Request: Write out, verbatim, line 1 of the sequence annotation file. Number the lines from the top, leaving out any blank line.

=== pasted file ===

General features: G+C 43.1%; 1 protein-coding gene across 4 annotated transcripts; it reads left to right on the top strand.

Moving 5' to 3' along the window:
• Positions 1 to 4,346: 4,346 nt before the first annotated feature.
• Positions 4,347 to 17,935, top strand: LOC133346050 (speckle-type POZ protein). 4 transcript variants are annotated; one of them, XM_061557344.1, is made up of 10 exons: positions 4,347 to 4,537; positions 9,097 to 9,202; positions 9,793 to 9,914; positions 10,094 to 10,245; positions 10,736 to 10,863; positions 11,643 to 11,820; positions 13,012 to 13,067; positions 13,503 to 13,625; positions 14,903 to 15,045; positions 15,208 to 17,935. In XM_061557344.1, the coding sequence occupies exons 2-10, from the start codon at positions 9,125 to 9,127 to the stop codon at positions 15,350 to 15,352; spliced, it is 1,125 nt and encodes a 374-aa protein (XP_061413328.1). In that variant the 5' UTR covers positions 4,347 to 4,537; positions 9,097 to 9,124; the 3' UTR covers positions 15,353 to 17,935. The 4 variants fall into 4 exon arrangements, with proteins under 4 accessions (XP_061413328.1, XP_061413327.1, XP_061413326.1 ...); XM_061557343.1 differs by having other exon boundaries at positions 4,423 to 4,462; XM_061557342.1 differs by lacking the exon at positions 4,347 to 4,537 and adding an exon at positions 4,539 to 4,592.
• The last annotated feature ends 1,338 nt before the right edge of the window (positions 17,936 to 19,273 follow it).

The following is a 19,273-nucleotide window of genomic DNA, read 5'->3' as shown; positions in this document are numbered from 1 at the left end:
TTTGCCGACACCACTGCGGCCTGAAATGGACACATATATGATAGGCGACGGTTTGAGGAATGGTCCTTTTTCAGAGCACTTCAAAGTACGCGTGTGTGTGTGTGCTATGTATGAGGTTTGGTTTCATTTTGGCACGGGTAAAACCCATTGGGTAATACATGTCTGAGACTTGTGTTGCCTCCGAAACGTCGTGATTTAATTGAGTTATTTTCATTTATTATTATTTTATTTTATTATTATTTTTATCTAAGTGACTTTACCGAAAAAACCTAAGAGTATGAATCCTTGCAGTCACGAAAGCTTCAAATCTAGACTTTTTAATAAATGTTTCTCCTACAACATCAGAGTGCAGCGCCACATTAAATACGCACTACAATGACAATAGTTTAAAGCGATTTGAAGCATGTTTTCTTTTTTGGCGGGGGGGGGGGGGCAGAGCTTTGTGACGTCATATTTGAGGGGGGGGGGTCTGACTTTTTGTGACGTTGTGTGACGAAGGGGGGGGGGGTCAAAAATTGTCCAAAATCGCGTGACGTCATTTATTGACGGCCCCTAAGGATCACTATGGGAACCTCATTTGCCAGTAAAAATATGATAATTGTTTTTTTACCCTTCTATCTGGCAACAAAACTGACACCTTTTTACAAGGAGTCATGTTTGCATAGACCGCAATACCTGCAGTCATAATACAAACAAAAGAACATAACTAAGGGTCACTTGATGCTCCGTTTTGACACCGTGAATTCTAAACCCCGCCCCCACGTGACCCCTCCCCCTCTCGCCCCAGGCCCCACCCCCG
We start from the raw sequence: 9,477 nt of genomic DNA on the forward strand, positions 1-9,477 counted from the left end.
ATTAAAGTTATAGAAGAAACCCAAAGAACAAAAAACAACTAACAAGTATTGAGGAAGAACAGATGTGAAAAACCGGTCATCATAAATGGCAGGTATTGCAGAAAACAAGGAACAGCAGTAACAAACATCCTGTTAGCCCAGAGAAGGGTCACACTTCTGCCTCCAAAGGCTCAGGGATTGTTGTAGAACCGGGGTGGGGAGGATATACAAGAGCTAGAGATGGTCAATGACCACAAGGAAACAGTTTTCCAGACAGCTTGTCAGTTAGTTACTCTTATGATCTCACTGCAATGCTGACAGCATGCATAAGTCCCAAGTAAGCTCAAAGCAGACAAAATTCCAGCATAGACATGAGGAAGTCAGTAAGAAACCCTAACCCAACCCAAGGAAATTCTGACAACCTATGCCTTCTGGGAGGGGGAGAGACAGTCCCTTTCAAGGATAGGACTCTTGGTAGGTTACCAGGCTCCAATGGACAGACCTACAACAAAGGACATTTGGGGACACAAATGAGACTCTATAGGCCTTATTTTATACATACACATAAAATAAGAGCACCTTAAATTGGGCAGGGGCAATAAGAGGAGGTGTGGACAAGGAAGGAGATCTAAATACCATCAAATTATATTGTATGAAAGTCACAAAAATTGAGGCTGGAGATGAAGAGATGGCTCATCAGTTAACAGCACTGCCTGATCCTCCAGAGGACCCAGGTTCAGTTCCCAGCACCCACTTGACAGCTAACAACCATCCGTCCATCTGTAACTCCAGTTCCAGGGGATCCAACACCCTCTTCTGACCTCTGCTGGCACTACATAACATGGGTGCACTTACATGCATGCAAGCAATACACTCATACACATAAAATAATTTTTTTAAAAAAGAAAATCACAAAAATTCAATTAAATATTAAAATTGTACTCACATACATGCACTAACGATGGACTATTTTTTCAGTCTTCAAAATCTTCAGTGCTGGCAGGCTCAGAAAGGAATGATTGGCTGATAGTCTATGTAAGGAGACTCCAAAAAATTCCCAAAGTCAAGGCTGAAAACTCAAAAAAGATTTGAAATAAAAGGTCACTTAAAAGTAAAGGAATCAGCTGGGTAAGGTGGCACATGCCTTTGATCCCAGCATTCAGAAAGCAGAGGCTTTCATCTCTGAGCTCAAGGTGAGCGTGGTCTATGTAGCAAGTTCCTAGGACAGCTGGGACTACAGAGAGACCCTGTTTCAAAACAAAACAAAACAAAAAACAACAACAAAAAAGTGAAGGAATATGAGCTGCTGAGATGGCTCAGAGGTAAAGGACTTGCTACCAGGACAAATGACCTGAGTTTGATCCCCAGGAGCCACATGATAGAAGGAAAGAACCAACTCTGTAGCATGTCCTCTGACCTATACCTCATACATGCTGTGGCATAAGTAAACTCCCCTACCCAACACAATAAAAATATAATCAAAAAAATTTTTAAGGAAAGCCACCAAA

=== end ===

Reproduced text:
General features: G+C 43.1%; 1 protein-coding gene across 4 annotated transcripts; it reads left to right on the top strand.